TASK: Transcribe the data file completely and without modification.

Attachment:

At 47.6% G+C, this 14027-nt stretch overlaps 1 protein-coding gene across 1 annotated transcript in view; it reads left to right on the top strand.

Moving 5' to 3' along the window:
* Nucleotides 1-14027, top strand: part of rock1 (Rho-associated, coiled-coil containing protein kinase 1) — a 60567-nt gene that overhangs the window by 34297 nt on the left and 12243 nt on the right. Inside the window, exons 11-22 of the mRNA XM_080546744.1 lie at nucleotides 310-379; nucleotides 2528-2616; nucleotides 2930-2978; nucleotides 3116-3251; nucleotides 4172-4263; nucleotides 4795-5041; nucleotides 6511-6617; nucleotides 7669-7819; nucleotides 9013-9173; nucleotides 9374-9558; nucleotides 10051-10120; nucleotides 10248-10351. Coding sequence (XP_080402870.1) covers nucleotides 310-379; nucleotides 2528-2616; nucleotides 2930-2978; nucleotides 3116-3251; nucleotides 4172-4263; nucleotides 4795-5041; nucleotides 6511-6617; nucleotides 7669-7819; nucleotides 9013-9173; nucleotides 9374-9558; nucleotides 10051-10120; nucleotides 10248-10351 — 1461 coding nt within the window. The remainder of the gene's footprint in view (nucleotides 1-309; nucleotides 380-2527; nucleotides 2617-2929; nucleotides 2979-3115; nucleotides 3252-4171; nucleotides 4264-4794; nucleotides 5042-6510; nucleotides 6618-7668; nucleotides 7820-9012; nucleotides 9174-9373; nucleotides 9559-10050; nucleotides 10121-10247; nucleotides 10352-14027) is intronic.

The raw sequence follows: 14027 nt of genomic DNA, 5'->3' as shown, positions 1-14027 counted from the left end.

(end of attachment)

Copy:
At 47.6% G+C, this 14027-nt stretch overlaps 1 protein-coding gene across 1 annotated transcript in view; it reads left to right on the top strand.

Moving 5' to 3' along the window:
* Nucleotides 1-14027, top strand: part of rock1 (Rho-associated, coiled-coil containing protein kinase 1) — a 60567-nt gene that overhangs the window by 34297 nt on the left and 12243 nt on the right. Inside the window, exons 11-22 of the mRNA XM_080546744.1 lie at nucleotides 310-379; nucleotides 2528-2616; nucleotides 2930-2978; nucleotides 3116-3251; nucleotides 4172-4263; nucleotides 4795-5041; nucleotides 6511-6617; nucleotides 7669-7819; nucleotides 9013-9173; nucleotides 9374-9558; nucleotides 10051-10120; nucleotides 10248-10351. Coding sequence (XP_080402870.1) covers nucleotides 310-379; nucleotides 2528-2616; nucleotides 2930-2978; nucleotides 3116-3251; nucleotides 4172-4263; nucleotides 4795-5041; nucleotides 6511-6617; nucleotides 7669-7819; nucleotides 9013-9173; nucleotides 9374-9558; nucleotides 10051-10120; nucleotides 10248-10351 — 1461 coding nt within the window. The remainder of the gene's footprint in view (nucleotides 1-309; nucleotides 380-2527; nucleotides 2617-2929; nucleotides 2979-3115; nucleotides 3252-4171; nucleotides 4264-4794; nucleotides 5042-6510; nucleotides 6618-7668; nucleotides 7820-9012; nucleotides 9174-9373; nucleotides 9559-10050; nucleotides 10121-10247; nucleotides 10352-14027) is intronic.

The raw sequence follows: 14027 nt of genomic DNA, 5'->3' as shown, positions 1-14027 counted from the left end.